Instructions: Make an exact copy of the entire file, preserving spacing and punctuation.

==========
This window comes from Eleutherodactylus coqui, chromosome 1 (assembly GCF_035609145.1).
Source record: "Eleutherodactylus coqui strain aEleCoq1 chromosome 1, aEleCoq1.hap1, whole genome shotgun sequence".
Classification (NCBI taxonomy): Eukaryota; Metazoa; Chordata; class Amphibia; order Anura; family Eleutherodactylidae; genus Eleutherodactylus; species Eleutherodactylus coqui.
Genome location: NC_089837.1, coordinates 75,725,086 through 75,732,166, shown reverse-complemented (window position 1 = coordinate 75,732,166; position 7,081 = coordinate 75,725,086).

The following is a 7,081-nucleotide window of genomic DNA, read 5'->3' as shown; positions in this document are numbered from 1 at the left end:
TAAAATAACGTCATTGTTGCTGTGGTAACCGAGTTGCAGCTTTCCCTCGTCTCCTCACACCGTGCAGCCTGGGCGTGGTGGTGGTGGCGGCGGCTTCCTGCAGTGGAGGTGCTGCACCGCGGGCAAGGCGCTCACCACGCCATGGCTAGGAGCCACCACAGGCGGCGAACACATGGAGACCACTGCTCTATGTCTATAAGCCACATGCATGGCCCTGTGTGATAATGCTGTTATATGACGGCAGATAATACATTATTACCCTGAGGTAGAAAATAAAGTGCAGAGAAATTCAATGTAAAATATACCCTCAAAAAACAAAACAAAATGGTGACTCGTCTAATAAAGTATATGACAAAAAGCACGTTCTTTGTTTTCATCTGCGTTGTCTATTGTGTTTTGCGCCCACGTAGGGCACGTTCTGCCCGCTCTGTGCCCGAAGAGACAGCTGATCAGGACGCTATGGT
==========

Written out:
This window comes from Eleutherodactylus coqui, chromosome 1 (assembly GCF_035609145.1).
Source record: "Eleutherodactylus coqui strain aEleCoq1 chromosome 1, aEleCoq1.hap1, whole genome shotgun sequence".
Classification (NCBI taxonomy): Eukaryota; Metazoa; Chordata; class Amphibia; order Anura; family Eleutherodactylidae; genus Eleutherodactylus; species Eleutherodactylus coqui.
Genome location: NC_089837.1, coordinates 75,725,086 through 75,732,166, shown reverse-complemented (window position 1 = coordinate 75,732,166; position 7,081 = coordinate 75,725,086).

The following is a 7,081-nucleotide window of genomic DNA, read 5'->3' as shown; positions in this document are numbered from 1 at the left end:
TAAAATAACGTCATTGTTGCTGTGGTAACCGAGTTGCAGCTTTCCCTCGTCTCCTCACACCGTGCAGCCTGGGCGTGGTGGTGGTGGCGGCGGCTTCCTGCAGTGGAGGTGCTGCACCGCGGGCAAGGCGCTCACCACGCCATGGCTAGGAGCCACCACAGGCGGCGAACACATGGAGACCACTGCTCTATGTCTATAAGCCACATGCATGGCCCTGTGTGATAATGCTGTTATATGACGGCAGATAATACATTATTACCCTGAGGTAGAAAATAAAGTGCAGAGAAATTCAATGTAAAATATACCCTCAAAAAACAAAACAAAATGGTGACTCGTCTAATAAAGTATATGACAAAAAGCACGTTCTTTGTTTTCATCTGCGTTGTCTATTGTGTTTTGCGCCCACGTAGGGCACGTTCTGCCCGCTCTGTGCCCGAAGAGACAGCTGATCAGGACGCTATGGT